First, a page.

Reducing the intensity of emotions with paper seems unthinkable, it seems that in this way passions flare up even more, but according to a study by the University of Chicago published in the journal Science, fixing your thoughts and emotions on paper can help to cope with them. Students who participated in this study were asked to write about their fears about the exam in order to check their anxiety level. Those who agreed to the experiment increased their exam results by almost one point.
“This may be a paradox, but the effect of the process of reflecting thoughts and emotions on paper can be compared to freeing the mind of fears,” says Xi'an Baylock, an assistant professor of psychology at the University of Chicago, USA. “You’re kind of re-evaluating the situation, and it bothers you less, because you’ve already experienced and made sense.”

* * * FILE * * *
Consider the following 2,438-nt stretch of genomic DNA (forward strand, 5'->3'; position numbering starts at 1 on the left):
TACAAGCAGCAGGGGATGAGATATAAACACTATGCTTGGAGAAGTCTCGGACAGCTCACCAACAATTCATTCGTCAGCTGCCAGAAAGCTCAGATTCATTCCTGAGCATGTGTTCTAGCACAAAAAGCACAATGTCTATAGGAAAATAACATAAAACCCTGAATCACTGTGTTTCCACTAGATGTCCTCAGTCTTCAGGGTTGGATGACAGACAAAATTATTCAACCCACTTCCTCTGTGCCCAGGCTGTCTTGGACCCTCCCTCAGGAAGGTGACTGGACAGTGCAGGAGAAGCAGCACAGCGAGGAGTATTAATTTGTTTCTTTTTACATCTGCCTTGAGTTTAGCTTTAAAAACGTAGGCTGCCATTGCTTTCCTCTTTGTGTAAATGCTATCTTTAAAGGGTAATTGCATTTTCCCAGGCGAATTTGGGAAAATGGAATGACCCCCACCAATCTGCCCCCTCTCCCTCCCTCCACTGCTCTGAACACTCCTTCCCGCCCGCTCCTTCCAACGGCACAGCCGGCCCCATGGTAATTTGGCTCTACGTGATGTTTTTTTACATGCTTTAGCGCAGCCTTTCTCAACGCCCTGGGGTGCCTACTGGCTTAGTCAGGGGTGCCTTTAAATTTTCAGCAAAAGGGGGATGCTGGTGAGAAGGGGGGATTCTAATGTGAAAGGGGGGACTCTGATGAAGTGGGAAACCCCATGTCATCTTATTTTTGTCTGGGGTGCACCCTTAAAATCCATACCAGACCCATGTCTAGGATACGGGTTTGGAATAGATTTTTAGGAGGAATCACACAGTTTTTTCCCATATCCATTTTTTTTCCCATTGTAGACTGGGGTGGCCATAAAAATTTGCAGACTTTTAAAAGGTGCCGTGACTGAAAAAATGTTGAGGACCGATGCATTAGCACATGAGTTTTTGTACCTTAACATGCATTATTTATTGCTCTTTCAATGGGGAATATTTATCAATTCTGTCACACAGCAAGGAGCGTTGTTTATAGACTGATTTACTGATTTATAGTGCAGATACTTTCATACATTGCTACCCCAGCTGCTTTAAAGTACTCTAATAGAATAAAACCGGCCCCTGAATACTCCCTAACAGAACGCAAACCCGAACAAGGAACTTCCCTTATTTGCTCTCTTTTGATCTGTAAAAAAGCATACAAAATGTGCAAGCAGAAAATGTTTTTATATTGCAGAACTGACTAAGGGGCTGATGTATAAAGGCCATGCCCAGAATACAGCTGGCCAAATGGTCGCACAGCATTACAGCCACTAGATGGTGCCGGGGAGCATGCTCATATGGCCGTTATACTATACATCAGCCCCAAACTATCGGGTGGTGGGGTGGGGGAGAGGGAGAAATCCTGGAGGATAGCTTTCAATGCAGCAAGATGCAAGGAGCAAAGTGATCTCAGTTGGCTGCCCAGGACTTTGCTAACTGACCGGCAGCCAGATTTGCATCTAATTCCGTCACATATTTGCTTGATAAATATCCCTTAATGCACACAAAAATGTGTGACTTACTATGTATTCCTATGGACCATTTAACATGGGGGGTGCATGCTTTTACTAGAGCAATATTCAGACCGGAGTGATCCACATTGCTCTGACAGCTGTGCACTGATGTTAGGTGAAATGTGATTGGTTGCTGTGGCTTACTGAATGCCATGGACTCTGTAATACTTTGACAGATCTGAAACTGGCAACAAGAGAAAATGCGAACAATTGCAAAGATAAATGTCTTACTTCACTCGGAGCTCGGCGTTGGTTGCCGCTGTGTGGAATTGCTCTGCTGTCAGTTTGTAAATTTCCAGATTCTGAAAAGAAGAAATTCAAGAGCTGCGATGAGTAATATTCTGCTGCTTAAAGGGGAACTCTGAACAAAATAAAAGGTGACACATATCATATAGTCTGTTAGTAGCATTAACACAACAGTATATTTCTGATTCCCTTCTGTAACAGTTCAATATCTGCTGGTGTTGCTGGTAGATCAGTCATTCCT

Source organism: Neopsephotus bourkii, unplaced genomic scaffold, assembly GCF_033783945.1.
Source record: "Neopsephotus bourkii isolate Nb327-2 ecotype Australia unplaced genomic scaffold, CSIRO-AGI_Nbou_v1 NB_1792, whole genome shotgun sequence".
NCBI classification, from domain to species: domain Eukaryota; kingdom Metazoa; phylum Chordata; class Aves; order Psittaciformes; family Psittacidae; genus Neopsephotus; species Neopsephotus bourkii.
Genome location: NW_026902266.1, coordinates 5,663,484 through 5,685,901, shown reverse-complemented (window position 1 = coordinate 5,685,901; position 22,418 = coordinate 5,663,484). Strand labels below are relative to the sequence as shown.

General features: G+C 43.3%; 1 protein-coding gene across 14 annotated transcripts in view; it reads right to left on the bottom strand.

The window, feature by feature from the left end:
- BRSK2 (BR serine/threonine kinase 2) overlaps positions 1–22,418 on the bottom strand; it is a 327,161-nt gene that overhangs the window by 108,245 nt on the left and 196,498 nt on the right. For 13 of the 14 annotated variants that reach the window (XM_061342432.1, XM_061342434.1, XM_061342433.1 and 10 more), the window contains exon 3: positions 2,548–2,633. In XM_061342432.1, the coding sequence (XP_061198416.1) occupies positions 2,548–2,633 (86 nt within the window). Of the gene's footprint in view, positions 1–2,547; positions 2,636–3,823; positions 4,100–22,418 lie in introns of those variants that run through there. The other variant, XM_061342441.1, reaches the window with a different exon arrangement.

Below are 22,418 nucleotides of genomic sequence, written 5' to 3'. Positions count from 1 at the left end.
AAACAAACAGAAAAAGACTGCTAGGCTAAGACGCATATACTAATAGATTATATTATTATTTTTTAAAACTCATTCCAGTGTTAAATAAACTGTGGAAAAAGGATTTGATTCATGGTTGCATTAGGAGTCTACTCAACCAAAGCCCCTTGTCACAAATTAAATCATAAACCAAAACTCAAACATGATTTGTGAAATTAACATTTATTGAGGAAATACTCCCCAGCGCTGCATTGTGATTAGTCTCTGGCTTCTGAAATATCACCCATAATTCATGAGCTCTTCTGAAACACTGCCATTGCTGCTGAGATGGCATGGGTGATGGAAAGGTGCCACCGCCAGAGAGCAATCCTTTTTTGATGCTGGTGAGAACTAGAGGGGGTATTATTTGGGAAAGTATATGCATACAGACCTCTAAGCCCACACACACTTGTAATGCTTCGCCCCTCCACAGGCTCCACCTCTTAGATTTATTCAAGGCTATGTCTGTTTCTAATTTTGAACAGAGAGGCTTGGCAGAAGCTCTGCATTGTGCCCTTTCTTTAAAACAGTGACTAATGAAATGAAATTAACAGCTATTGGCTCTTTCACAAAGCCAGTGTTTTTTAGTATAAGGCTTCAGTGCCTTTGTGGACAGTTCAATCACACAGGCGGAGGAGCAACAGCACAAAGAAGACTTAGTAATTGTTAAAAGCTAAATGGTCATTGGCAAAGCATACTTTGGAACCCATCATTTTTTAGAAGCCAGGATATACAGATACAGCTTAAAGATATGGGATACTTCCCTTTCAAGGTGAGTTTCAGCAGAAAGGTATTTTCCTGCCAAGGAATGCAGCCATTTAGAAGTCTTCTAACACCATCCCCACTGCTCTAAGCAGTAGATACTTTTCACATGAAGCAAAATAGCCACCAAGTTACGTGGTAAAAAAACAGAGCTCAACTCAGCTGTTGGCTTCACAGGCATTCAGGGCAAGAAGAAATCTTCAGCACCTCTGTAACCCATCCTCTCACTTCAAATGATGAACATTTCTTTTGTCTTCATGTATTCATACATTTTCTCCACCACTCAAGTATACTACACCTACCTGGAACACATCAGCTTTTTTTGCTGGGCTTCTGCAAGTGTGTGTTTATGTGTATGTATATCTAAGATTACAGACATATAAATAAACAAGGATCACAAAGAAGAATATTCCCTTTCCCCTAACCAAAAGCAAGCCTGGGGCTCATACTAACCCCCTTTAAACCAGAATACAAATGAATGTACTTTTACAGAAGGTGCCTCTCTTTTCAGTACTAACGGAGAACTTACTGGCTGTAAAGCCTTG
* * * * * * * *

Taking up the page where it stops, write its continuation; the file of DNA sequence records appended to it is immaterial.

7. Engage in knitting
Occupying your hands with something, you are automatically distracted from disturbing thoughts. As part of a study conducted at the Medical Research Council in Cambridge, England, volunteers watched a video of car crashes. Participants who were asked to type on the keyboard while watching the plots suffered less from memories of what they saw. However, verbal distractions , such as counting out loud, had no effect.
Researchers have found that by taking your hands, you impede the process of storing and encoding visual images. This explains why beading or knitting soothes us.
PS We recommend another article on the topic - How successful people cope with their toxic opponents .
Translation by Vyacheslav Davidenko, founder of MBA Consult